RE teachers cautious about religion

According to a ComRes poll in late October, commissioned by Theos, 59% of adults in Britain think “schools are increasingly restricted in what they can say about religion”.

That is if they teach it at all.

Although all state–funded schools in England and Wales are required by law to provide Religious Education for all pupils, in a third of secondary schools the subject is virtually non–existent.

The poll also shows that over 10% of people don’t think it is important that children learn about different religions and beliefs, and over a quarter think RE does not need to be compulsory.

As Christians we want children to learn about all religions as part of a rounded education to prepare them for life. We especially want them to know about Christianity, which we believe is essential for everyone. It is not just that it is the only way to truly know God as Father, but also because it is part of our heritage in this country and it underpins many of our national institutions and values such as justice and equality.

One reason for schools not wanting to critically engage with religions might be a lack of in-depth subject knowledge and expertise; RE teaching is quite often done by teachers who trained in other specialities and in some cases is left to Teaching Assistants.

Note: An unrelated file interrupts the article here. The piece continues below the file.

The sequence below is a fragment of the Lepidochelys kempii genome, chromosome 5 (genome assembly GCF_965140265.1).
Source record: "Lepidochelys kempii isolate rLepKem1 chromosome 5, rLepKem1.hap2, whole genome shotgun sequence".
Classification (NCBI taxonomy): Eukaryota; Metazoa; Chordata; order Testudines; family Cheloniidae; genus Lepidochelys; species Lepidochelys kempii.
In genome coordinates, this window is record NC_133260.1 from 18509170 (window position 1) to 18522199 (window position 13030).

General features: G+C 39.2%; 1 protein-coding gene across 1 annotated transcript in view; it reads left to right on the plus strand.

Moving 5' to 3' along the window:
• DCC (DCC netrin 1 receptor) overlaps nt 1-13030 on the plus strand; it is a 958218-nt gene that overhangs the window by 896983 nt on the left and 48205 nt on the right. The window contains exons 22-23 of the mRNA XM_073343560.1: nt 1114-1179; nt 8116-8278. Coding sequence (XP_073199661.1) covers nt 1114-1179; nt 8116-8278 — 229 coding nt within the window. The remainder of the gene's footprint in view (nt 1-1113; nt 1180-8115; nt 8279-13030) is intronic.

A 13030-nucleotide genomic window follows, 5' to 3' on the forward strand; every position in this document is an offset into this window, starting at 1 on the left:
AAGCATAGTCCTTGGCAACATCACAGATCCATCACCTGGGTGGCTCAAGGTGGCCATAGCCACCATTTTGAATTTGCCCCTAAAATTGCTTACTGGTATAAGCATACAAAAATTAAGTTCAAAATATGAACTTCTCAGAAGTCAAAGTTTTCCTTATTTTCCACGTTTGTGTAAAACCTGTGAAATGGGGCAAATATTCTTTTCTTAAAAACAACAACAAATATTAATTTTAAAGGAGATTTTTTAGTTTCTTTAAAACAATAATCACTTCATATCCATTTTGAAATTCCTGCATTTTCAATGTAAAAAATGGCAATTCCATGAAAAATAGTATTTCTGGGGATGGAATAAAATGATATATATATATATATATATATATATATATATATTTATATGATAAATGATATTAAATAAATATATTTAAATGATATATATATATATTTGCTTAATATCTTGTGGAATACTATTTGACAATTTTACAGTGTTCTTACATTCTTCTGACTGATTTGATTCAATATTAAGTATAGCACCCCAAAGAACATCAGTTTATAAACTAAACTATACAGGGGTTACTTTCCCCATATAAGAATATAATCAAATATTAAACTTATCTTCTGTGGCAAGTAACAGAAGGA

I suspect, however, that the predominant reason is a reluctance to cover controversial subjects within religions such as violence, exclusive truth claims, morality codes and issues of gender and sexuality. Teachers generally seek to avoid controversy by referring to only the positive aspects of a religion. No teacher wants to be accused of inciting prejudice or hate speech.

We would rather that all religions, including Christianity, are held up to scholarly examination and debate in an atmosphere of mutual respect and desire for truth. To this end we would wish for more qualified RE teachers who are able to explain the claims of Jesus in the light of the evidence, and to show Christianity’s coherence and relevance to life now.

Graham Nicholls is Director of Affinity


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